1. TelV said on September 17, 2020 at 9:39 am
      Reply

      @ Frank,

      Could you post your registry hack please?

      Thanks in advance.

  13. Hollister said on September 16, 2020 at 1:59 pm
    Reply

    Not compatible with lookout extension…

    1. Wayne said on September 20, 2020 at 10:37 pm
      Reply

      > Not compatible with lookout extension…

      The original author abandoned long ago.

      The author of the replacement add-on has it in his sights, as you can read at https://addons.thunderbird.net/en-US/thunderbird/addon/lookout-fix-version/reviews/1163275/

  14. Kirk Smith said on September 16, 2020 at 4:40 pm
    Reply

    Saw this article this morning and immediately went to perform the actions to stay on 68. Too late! I’ve been upgraded to V72. After fiddling with the server settings, I was finally able to get mail from my personal account. But I’ve lost my calendar. How do you sync with your Google calendar?

    It certainly does look different. I’ll have to use for a while to see if I like it. Initial impression is “Ehh…”

    1. Wayne said on September 19, 2020 at 6:02 am
      Reply

      @Kirk, have you tried the tbsync addon?

    2. Hollister said on September 19, 2020 at 11:34 pm
      Reply

      You should reinstall google calendar provider plugin

  15. Dennis Harris said on September 16, 2020 at 8:28 pm
    Reply

    I never allow automatic updates of ANYTHING. I learned that back in the DOS days that when you get “upgrades” they usually aren’t, so give it a couple of weeks (with iOS on my phone, I wait a month or 6 weeks because Apple’s worse than Micro$oft about bugs). I learned early that you I can’t trust anyone, including myself, to write bug free programs.

    As a result, I know that my 7 mission critical extensions won’t work, so no “upgrade”. Thunderbird has been a great tool to automate parts of my workstream with those extensions.

    From comments in Mozilla forums, it appears that a majority of Thunderbird users use it because of the wide variety of available extensions, and the development team doesn’t appear to understand that. IMHO they’ve lost touch with a huge majority of their users — the ones that turn off auto update, telemetry, and crash reporting.

    Methinks that the apparently abandoned Thunderbird team is thinning, as are the Thunderbird fans that have volunteered to contribute some great extensions. These extension authors mostly do this good work in their spare time, and the Thunderbird team should have given them far more time to prepare updates.

    Without extensions Thunderbird is just another email program. With extensions, it’s an incredible tool for remote workers or folks with Internet businesses.

    I’m hoping the developers of my critical extensions are working on upgrades.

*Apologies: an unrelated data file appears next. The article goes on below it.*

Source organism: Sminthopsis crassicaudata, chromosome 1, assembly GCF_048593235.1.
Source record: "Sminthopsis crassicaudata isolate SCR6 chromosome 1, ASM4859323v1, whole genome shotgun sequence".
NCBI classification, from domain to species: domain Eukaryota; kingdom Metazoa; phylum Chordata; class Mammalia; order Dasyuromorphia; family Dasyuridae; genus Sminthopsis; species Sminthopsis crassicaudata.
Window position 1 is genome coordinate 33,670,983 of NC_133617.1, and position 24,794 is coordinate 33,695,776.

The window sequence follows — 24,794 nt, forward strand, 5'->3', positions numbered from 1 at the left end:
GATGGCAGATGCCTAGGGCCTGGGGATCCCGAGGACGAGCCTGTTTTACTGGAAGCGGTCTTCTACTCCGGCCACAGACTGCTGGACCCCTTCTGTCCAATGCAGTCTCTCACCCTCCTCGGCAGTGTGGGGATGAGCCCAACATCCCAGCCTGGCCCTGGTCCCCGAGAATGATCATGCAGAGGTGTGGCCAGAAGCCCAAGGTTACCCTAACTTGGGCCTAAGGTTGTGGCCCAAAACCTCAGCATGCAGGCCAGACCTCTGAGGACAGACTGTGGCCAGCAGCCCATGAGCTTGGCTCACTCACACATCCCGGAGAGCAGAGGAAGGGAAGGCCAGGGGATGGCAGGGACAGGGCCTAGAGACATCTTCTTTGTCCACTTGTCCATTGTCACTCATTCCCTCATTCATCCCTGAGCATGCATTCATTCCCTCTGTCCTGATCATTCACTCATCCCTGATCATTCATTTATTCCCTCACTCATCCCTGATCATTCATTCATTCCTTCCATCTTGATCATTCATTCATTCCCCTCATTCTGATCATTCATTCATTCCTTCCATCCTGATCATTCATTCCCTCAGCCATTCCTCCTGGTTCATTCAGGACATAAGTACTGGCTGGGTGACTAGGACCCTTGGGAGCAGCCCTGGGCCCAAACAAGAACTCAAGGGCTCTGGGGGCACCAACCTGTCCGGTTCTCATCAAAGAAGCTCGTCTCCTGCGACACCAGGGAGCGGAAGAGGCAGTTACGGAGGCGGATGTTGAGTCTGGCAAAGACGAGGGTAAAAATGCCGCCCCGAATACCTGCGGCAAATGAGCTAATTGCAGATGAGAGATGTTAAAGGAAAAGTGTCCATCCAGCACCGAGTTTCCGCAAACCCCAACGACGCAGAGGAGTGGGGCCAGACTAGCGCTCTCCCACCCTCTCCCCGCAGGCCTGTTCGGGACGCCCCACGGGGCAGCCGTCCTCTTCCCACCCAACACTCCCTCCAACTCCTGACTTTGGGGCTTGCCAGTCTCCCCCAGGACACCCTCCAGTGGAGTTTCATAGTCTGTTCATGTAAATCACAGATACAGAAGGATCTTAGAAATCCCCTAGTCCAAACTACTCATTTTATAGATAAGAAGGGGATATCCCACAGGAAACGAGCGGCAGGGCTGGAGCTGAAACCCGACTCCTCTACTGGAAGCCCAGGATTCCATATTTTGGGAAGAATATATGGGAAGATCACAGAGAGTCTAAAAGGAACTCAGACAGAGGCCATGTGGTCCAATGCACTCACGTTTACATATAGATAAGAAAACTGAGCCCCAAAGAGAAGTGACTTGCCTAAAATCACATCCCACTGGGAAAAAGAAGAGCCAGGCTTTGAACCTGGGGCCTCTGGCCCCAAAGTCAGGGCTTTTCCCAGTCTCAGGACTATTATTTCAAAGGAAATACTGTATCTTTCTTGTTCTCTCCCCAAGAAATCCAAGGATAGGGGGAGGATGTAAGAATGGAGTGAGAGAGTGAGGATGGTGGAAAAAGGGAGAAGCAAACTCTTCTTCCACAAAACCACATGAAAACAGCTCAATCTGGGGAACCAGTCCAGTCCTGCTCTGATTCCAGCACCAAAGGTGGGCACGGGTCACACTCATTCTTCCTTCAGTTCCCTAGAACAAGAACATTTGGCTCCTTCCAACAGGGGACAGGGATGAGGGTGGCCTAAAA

16. TelV said on September 17, 2020 at 10:19 am
    Reply

    @ Frank,

    Never mind I found it on the Web.

    Here’s a pix of the registry configuration instructions to block Thunderbird updates in case it’s of any use to anyone: https://imgbox.com/ZRBbC7Ux

  17. need_help said on September 19, 2020 at 9:28 am
    Reply

    See

    https://www.facebook.com/Thunderbird/community/?ref=page_internal

    With many other people, i cant get my emails after updating !!!

    PLEASE… need help ….

    I tried deleting my account, reinstalled it, got working, getting all mails and maps.

    Then it blocked again and nothing !!!

    1. Wayne said on September 20, 2020 at 4:50 pm
      Reply

      @need_help try temporarily setting connection security to None in account settings.

      If that helps, then change the security back to TLS and use the instructions at https://bugzilla.mozilla.org/show_bug.cgi?id=1662799#c2 for temporary relief until your mail provider gets their act together.

      To that end, you should inform your service provider they need to protect their users and provide modern crypto protocols. https://en.wikipedia.org/wiki/Transport_Layer_Security#TLS_1.0 describes that TLS 1.0 is deprecated (and 1.1) and that TLS 1.2, which is now Thunderbird’s new minimum, has been available for over a decade.

      1. need_help said on September 22, 2020 at 8:34 pm
        Reply

        hello

        i “played” with all kinds of settings (portnumbers ssl, tls,…)

        and finally got it working somehow…

        tried mailing my provider (messenger) but after autobot just getting random ppl who not understand what i’m talking about….

        But lets get fingers crossed…

  18. Phaz said on September 19, 2020 at 5:14 pm
    Reply

    If you haven’t noticed yet, TB 78.2.2 is killing off it’s usefulness as an eMail client as it will no longer talk to any eMail Server that is not running TLS 1.3. (Current version of TLS).

    This is hurting so many of your loyal End Users.

    Phaz (suffering)

    1. Wayne said on September 20, 2020 at 4:33 pm
      Reply

      @Phaz, if you haven’t noticed, TLS 1.0 and 1.1 have been deprecated for good reason and every responsible provider should have it disabled long ago. There are plenty of references like https://www.funio.help/hc/en-us/articles/360000470208-TLS-v1-0-1-1-deprecation-and-TLS-v1-2-implementation that document these protocols put users at risk. Can you think of a reason why Thunderbird be complicit it putting users at risk?